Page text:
Based on my own experiences as an American in Israel, I would say that while most Israelis do speak English to a certain extent, it is still useful to be able to read Hebrew and know some key phrases, like “How much?” and “Where is the bathroom?” If your kids have taken any sort of Hebrew class, they probably know how to read. If they don’t know the useful phrases already, they could probably learn them with minimal coaching. If you have 11 months, you may as well try to learn some too. Even though Hebrew is quite different structurally from English, it is a lot more regular. Spelling is almost entirely phonetic.

When it comes to sight-seeing, what you should see depends on what you’re interested in. I’ll try to categorize:

Museums: First, Israel Museum in Jerusalem (including the Shrine of the Book, where they keep the Dead Sea Scrolls.) There’s a great museum in Tel Aviv called the Eretz Israel Museum, not to be confused with the Israel Museum in Jerusalem. The Eretz Israel Museum has some great exhibits about Middle Eastern crafts, Israeli history, and archaeological excavations. There’s Yad Vashem, the Holocaust memorial museum. That is always a sobering trip to make, especially with children, but if they have any relatives who were Holocaust survivors/escapees/victims, it can be quite meaningful.

Nature: The two best places to hike are probably the Golan Heights and the Negev area around Eilat. The two places are completely different, but both beautiful. Make sure you go with an experienced guide, and make sure the guide has a map. While many trails are marked, it can still get confusing. As has been previously mentioned, the Golan heights has some left-over mine fields and you really don’t want to stumble into one by mistake. If you are into interesting geological formations, take a trip to Makhtesh Ramon. A good spot for kids is the Biblical Zoo, which has more than just biblical animals. If you like biking, there’s a trail you can take that completely surrounds the Sea of Galilee. There are also some boating/rafting places on the Jordan River, but depending on the time of year, the water may be really low. A good place for a beautiful nature walk with opportunities to dip your feet in water is Ein Gedi.

If you spend any amount of time outside, drink plenty of water and wear the strongest sunscreen you can find. The sun will be a lot stronger than you’re used to, and you really don’t want to get dehydrated on the side of a mountain, trust me.

beaches: I’ve been to Tel Aviv, Netanya, Herzeliya, Eilat and the Dead Sea. My favorite was by far Herzeliya, but it’s really hard to get to by public transportation. I was going there from Jerusalem, and it took 3 buses and about 3 hours each way. If you happen to be in Tel Aviv it’s much easier. You could just go to the beach in Tel Aviv, but at least the spot I was at wasn’t the greatest. My second favorite was Netanya. They also have a place where you can go horseback riding. The area around the bus station is kind of seedy, but the beach is nice. Eilat is great in some places and really seedy in others. You pretty much get what you pay for. Still, the beaches are nice and you’re near some great hiking spots. I remember one spot on a hike where we could see 4 countries: Israel, Egypt, Saudi Arabia and Jordan. I personally hate the Dead Sea, but even I think it would be a shame to not see it even once. It’s salty, slimy and smelly, but there’s nothing else like it in the world, and it is pretty cool how you float in the water because it’s so salty.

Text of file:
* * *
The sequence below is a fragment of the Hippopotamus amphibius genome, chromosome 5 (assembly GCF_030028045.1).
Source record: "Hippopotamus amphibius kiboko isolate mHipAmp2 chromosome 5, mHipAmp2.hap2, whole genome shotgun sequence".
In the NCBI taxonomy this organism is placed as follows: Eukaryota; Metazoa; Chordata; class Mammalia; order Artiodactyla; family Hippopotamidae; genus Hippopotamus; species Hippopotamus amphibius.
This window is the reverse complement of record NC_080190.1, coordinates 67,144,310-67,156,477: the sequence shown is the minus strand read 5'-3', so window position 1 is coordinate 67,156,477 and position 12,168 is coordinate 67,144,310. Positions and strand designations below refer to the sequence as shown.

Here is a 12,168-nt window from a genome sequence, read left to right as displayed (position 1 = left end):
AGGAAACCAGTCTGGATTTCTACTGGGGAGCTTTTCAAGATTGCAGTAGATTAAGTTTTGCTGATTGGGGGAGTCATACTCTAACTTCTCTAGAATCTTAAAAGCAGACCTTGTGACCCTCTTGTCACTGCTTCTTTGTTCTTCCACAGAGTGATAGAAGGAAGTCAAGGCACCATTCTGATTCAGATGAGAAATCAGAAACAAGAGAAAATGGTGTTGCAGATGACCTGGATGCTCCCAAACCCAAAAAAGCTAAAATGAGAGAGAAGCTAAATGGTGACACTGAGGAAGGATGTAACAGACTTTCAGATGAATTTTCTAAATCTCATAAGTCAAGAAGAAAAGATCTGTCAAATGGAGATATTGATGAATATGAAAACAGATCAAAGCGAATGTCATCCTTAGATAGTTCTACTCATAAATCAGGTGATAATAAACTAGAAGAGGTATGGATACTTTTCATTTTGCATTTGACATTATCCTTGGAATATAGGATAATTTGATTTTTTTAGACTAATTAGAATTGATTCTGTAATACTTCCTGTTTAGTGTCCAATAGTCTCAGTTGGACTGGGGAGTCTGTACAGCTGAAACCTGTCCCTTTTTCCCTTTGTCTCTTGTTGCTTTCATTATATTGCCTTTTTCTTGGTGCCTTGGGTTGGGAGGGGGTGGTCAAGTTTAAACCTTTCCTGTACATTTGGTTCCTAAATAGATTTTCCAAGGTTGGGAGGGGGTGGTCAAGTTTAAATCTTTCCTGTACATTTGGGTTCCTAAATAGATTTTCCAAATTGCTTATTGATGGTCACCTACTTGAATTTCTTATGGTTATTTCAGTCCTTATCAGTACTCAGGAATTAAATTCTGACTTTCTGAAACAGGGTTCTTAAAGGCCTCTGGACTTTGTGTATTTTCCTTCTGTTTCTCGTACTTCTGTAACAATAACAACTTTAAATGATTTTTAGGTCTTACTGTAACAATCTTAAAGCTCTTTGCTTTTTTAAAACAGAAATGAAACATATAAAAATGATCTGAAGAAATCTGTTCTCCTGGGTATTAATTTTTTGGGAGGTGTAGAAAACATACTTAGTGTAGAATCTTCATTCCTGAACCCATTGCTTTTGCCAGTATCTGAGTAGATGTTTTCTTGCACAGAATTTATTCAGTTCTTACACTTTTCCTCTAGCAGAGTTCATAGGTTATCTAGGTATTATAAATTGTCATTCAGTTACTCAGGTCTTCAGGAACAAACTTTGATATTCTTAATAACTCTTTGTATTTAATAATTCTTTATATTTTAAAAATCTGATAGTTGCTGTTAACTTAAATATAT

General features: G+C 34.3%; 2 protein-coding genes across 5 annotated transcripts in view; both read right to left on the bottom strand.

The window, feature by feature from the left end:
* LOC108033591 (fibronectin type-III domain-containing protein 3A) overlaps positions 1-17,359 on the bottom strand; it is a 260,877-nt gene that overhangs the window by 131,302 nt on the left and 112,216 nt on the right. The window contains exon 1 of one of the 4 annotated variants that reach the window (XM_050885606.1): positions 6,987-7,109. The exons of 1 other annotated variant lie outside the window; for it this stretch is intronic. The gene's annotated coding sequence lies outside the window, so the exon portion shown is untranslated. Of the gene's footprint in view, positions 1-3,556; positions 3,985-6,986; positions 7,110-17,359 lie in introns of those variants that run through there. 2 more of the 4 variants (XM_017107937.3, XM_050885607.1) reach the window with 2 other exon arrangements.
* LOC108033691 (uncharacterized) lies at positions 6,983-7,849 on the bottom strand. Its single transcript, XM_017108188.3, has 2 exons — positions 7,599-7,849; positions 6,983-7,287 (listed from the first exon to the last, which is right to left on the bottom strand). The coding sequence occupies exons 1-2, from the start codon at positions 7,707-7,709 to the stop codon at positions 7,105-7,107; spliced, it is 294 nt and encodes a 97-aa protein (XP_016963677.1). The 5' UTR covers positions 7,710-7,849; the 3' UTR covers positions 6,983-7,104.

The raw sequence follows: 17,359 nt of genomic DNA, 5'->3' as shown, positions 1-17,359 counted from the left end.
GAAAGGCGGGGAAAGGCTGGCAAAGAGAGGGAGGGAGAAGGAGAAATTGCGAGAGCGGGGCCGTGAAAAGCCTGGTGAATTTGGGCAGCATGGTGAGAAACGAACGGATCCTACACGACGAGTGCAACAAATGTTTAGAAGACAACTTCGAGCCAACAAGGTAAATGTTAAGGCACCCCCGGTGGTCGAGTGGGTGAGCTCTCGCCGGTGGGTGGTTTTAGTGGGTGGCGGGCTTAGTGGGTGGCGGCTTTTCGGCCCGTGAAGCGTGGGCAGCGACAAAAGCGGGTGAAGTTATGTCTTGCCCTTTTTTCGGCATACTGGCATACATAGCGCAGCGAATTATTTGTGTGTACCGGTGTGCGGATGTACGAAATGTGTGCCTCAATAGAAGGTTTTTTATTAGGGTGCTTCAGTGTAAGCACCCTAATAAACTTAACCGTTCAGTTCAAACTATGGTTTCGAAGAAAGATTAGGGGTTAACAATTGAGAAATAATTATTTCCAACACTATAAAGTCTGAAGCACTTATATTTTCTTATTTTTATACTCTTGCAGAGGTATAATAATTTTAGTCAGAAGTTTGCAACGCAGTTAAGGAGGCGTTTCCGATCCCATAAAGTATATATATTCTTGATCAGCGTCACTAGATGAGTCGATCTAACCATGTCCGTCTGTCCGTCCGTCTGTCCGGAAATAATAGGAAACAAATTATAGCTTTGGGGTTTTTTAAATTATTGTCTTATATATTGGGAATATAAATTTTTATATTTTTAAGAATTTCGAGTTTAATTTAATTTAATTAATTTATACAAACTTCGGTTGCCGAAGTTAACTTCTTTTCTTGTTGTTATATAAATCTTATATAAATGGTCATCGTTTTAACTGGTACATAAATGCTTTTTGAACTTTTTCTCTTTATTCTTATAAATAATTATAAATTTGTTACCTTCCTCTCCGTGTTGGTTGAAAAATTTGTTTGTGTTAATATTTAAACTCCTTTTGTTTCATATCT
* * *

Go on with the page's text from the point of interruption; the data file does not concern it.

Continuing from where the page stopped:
In Jerusalem, you MUST visit the Old City. Make sure you get to the Western Wall, and try and get a tour of the Southern Wall Excavations. If you really like Biblical history, take a tour of the City of David as well. I think the second most interesting place for Americans is actually Machane Yehuda- the open-air market. Its busiest time is Friday afternoons, so you probably do not want to go then. It gets incredibly crowded and overwhelming. Another major tourist spot is the pedestrian mall based around Ben Yehuda street. This book of walking tours is pretty good.

An often-overlooked town is Safed, the home of Jewish mysticism. Pretty, interesting, historical town. Be prepared for climbing up and down lots of stairs as it’s built in the side of a mountain. It has a well-known artists colony in the summer. Near the Sea of Galilee.

For beauty and history, go to Akko and Caesarea. I can’t say much cuz I’ve never been to either, but I’ve never heard anyone say their trip there was a waste of time.

If you’re there at the right time and have strong stomachs, you might want to attend the Samaritan Passover celebration.

Masada: Interesting if you like that period of history. If you decide to do the climb up the mountain make sure you start really early in the morning so you avoid the worst heat. If you don’t want to you can take the cable-car up.
This is just a brief summary of things to do in Israel. I certainly left many things out and didn’t do justice to the things I did mention. If you have any questions about what I put down here feel free to PM me!

Thanks Kyla, Alessan and trapezoidal jelly. The trip sounds amazing and I’m hoping I get picked!

Wow! Exactly! This is a lot of info and a perfect start.

How’s driving in Israel? Worth renting a car?

Driving’s OK. The freeway system is great, the highways are decent (although there isn’t always enough signage), the back roads are hit-or-miss. Get a map, and preferably some sort of GPS. Israeli drivers have a reputation for being a bit aggressive, but I think that gets exaggerated. Juts try to blend in. Oh, and if a traffic cop is flashing his lights, that doesn’t mean he’s pulling you over - they keep their lights on all the time.

Renting a car is a good idea. Remember, it’s a small country - you can get almost anywhere within a few hours drive, if you stay away from Tel Aviv and Jerusalem during rush hour.